Largest iceberg in the world is on the move

The world’s largest iceberg has caused great concern among environmental scientists and meteorological departments worldwide. After more than three decades of stability, the massive iceberg, known as A23a, has started to move from its place due to melting.

A recent report from the British newspaper Daily Mail reveals that A23a is more than twice the size of London and is the largest ice mass on Earth.

It has been stuck in the ocean for over thirty years but has finally started to drift, causing alarm among scientists. With a total area of 1540 square miles, A23a surpasses the size of Greater London, which spans 607 square miles. Its thickness measures a staggering 1312 feet.

This monumental iceberg is currently being driven northward by strong winds and ocean currents after its thirty-year dormancy on the ocean floor. Scientists predict that It will eventually collapse due to the harsh waters once it reaches the open ocean.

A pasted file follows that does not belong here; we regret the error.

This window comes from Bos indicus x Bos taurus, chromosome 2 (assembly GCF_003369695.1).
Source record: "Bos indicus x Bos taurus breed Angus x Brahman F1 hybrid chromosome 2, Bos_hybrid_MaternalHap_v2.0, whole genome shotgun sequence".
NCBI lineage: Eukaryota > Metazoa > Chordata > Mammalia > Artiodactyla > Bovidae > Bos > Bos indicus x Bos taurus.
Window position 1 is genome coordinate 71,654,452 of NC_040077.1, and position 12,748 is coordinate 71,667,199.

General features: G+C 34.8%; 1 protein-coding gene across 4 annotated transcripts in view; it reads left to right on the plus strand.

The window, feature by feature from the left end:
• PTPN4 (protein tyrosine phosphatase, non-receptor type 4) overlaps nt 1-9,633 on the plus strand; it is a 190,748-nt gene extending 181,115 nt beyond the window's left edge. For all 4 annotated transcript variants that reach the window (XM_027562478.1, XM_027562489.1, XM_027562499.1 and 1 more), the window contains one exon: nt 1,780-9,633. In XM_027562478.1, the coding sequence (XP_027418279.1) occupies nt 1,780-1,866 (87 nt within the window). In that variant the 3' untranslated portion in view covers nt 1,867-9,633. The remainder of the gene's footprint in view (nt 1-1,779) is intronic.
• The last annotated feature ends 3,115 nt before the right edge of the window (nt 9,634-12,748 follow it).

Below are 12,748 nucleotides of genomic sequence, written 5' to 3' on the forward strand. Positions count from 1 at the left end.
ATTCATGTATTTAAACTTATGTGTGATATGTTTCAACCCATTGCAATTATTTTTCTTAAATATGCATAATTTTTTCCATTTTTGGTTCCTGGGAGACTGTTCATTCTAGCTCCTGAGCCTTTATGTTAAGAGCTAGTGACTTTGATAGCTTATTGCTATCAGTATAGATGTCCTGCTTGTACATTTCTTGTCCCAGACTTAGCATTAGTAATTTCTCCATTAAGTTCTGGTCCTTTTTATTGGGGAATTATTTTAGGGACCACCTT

Unlike other icebergs that break off from Antarctica and float away, A23a has remained relatively stationary since breaking off from the Filchner Ice Shelf in 1986. It was “anchored” or stuck at the bottom of the sea. However, it has now become dislodged and has started to drift.

Dr. Andrew Fleming, a remote sensing expert from the British Antarctic Survey, first noticed the signs of movement from A23a in 2020. He attributes its movement to its diminishing size over the years.

Experts predict that A23a will reach the Antarctic Circumpolar Current, a 13,000-mile-long ring of ocean water encircling Antarctica. There is a possibility that the iceberg will stabilize near South Georgia, an island in the South Atlantic Ocean known for its diverse marine life.


Should A23a become lodged near South Georgia, it could disrupt the feeding routines of marine creatures in the area. However, if it melts, the minerals released from the ice could provide essential nutrients to organisms at the bottom of the ocean food chain.

Icebergs like A23a play a vital role in sustaining life in the oceans. Dr. Katherine Walker of Woods Hole Oceanographic Institution explains that they act as catalysts for biological activity. While its movement may disrupt the feeding habits of marine creatures, the melting of the iceberg could provide nutrients to support the ocean’s ecosystem.

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